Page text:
3. Conclusion

Our research adds to the burgeoning body of knowledge on the FLE. We contextualize our findings within recent theoretical frameworks suggesting that the use of a foreign language can impact social norms. Through a series of four experiments, we have provided further evidence on the influence of a foreign language on social norms, particularly in distinguishing descriptive norms from subjective norms. Our findings suggest that using a foreign language can mitigate the perceptual difference between norm-violating and norm-adhering behaviors, reflected by the attenuation of strength of subjective norms in evaluating third person lies. Tendentially, using foreign language can have a similar impact on subjective norms that regulate first-person behavioral intentions and decisions.

In sum, our study provides compelling evidence that a foreign language can impact social norms. Our findings carry important societal implications, especially in multilingual contexts, as we may not rely on the same set of social norms or rely on them to different degrees in interpreting others' behaviors and guiding our own behaviors. We do not contend that there is a fundamental alteration in our cognitive processes when utilizing a foreign language. However, we believe it is imperative to acknowledge and understand the nuanced psychological variances when communicating in a non-native language. Our research is by no means definitive regarding the influence of a foreign language on social norms. We recognize the constraints of the methodology to disentangle the underlying mechanism for such effects. Future investigations should expand our findings by examining different social interactions, broadening participant demographics, and assessing variations across languages. This will allow us to gain a more comprehensive understanding of the FLE and its implications for social cognition and human behavior.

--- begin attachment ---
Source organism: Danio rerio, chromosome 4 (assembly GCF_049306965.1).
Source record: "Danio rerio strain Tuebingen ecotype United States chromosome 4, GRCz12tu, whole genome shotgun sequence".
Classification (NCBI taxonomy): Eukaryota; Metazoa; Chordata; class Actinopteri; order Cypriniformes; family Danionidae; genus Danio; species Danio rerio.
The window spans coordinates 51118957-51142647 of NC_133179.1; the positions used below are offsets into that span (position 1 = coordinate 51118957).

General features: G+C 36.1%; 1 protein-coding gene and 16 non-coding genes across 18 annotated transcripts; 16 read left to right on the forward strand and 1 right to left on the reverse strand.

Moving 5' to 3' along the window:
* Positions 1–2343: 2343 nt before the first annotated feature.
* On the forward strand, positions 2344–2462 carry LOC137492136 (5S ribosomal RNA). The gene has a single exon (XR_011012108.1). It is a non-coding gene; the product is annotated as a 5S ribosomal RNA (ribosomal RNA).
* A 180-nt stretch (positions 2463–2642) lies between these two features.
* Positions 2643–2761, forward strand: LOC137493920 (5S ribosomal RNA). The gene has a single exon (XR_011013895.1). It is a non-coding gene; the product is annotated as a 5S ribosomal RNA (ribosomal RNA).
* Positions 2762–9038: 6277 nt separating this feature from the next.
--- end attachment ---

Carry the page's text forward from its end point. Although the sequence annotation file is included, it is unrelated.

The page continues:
Supplementary material

The supplementary material for this article can be found at https://doi.org/10.1017/S1366728924000373.

Data availability statement

The data that support the findings of this study are openly available in OSF at osf.io/dz3j8.